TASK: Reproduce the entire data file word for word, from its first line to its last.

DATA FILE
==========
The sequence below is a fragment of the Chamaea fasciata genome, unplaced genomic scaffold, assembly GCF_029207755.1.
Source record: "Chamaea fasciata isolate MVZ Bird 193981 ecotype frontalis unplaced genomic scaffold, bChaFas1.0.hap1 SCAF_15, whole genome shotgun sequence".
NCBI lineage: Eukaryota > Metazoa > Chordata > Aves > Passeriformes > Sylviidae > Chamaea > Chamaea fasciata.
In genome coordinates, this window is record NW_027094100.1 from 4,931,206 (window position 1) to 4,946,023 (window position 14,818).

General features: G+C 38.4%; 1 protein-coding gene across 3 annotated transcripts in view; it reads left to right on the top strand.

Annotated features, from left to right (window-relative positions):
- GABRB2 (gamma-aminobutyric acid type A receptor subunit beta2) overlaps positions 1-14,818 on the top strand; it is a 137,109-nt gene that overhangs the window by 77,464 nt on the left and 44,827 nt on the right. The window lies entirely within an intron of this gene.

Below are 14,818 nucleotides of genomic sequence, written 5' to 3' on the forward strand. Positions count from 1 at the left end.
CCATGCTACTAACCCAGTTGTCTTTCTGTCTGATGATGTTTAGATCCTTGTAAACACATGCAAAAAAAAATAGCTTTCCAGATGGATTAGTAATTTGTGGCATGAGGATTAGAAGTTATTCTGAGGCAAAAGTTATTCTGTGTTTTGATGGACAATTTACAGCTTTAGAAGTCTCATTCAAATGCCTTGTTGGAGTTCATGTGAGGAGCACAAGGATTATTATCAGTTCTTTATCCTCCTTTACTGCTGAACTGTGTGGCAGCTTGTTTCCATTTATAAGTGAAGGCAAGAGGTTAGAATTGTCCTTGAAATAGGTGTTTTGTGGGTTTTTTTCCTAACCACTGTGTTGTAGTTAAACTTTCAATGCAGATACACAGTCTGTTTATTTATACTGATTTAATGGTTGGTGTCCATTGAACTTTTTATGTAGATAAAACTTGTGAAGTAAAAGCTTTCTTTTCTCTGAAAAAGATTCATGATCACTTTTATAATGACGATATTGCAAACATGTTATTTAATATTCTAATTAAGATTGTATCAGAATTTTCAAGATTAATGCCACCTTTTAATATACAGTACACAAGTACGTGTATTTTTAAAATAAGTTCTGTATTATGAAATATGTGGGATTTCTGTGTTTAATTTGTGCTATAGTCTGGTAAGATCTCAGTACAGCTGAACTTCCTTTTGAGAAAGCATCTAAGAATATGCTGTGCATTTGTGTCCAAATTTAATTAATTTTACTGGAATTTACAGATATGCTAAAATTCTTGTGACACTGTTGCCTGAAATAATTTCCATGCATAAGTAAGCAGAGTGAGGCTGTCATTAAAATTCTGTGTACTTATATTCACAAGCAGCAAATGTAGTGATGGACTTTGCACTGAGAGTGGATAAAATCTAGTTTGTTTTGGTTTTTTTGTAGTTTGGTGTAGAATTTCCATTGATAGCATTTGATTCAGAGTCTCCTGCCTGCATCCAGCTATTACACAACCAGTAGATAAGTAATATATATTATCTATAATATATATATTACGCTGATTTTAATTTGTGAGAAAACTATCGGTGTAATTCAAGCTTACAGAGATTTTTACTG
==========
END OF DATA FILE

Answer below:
The sequence below is a fragment of the Chamaea fasciata genome, unplaced genomic scaffold, assembly GCF_029207755.1.
Source record: "Chamaea fasciata isolate MVZ Bird 193981 ecotype frontalis unplaced genomic scaffold, bChaFas1.0.hap1 SCAF_15, whole genome shotgun sequence".
NCBI lineage: Eukaryota > Metazoa > Chordata > Aves > Passeriformes > Sylviidae > Chamaea > Chamaea fasciata.
In genome coordinates, this window is record NW_027094100.1 from 4,931,206 (window position 1) to 4,946,023 (window position 14,818).

General features: G+C 38.4%; 1 protein-coding gene across 3 annotated transcripts in view; it reads left to right on the top strand.

Annotated features, from left to right (window-relative positions):
- GABRB2 (gamma-aminobutyric acid type A receptor subunit beta2) overlaps positions 1-14,818 on the top strand; it is a 137,109-nt gene that overhangs the window by 77,464 nt on the left and 44,827 nt on the right. The window lies entirely within an intron of this gene.

Below are 14,818 nucleotides of genomic sequence, written 5' to 3' on the forward strand. Positions count from 1 at the left end.
CCATGCTACTAACCCAGTTGTCTTTCTGTCTGATGATGTTTAGATCCTTGTAAACACATGCAAAAAAAAATAGCTTTCCAGATGGATTAGTAATTTGTGGCATGAGGATTAGAAGTTATTCTGAGGCAAAAGTTATTCTGTGTTTTGATGGACAATTTACAGCTTTAGAAGTCTCATTCAAATGCCTTGTTGGAGTTCATGTGAGGAGCACAAGGATTATTATCAGTTCTTTATCCTCCTTTACTGCTGAACTGTGTGGCAGCTTGTTTCCATTTATAAGTGAAGGCAAGAGGTTAGAATTGTCCTTGAAATAGGTGTTTTGTGGGTTTTTTTCCTAACCACTGTGTTGTAGTTAAACTTTCAATGCAGATACACAGTCTGTTTATTTATACTGATTTAATGGTTGGTGTCCATTGAACTTTTTATGTAGATAAAACTTGTGAAGTAAAAGCTTTCTTTTCTCTGAAAAAGATTCATGATCACTTTTATAATGACGATATTGCAAACATGTTATTTAATATTCTAATTAAGATTGTATCAGAATTTTCAAGATTAATGCCACCTTTTAATATACAGTACACAAGTACGTGTATTTTTAAAATAAGTTCTGTATTATGAAATATGTGGGATTTCTGTGTTTAATTTGTGCTATAGTCTGGTAAGATCTCAGTACAGCTGAACTTCCTTTTGAGAAAGCATCTAAGAATATGCTGTGCATTTGTGTCCAAATTTAATTAATTTTACTGGAATTTACAGATATGCTAAAATTCTTGTGACACTGTTGCCTGAAATAATTTCCATGCATAAGTAAGCAGAGTGAGGCTGTCATTAAAATTCTGTGTACTTATATTCACAAGCAGCAAATGTAGTGATGGACTTTGCACTGAGAGTGGATAAAATCTAGTTTGTTTTGGTTTTTTTGTAGTTTGGTGTAGAATTTCCATTGATAGCATTTGATTCAGAGTCTCCTGCCTGCATCCAGCTATTACACAACCAGTAGATAAGTAATATATATTATCTATAATATATATATTACGCTGATTTTAATTTGTGAGAAAACTATCGGTGTAATTCAAGCTTACAGAGATTTTTACTG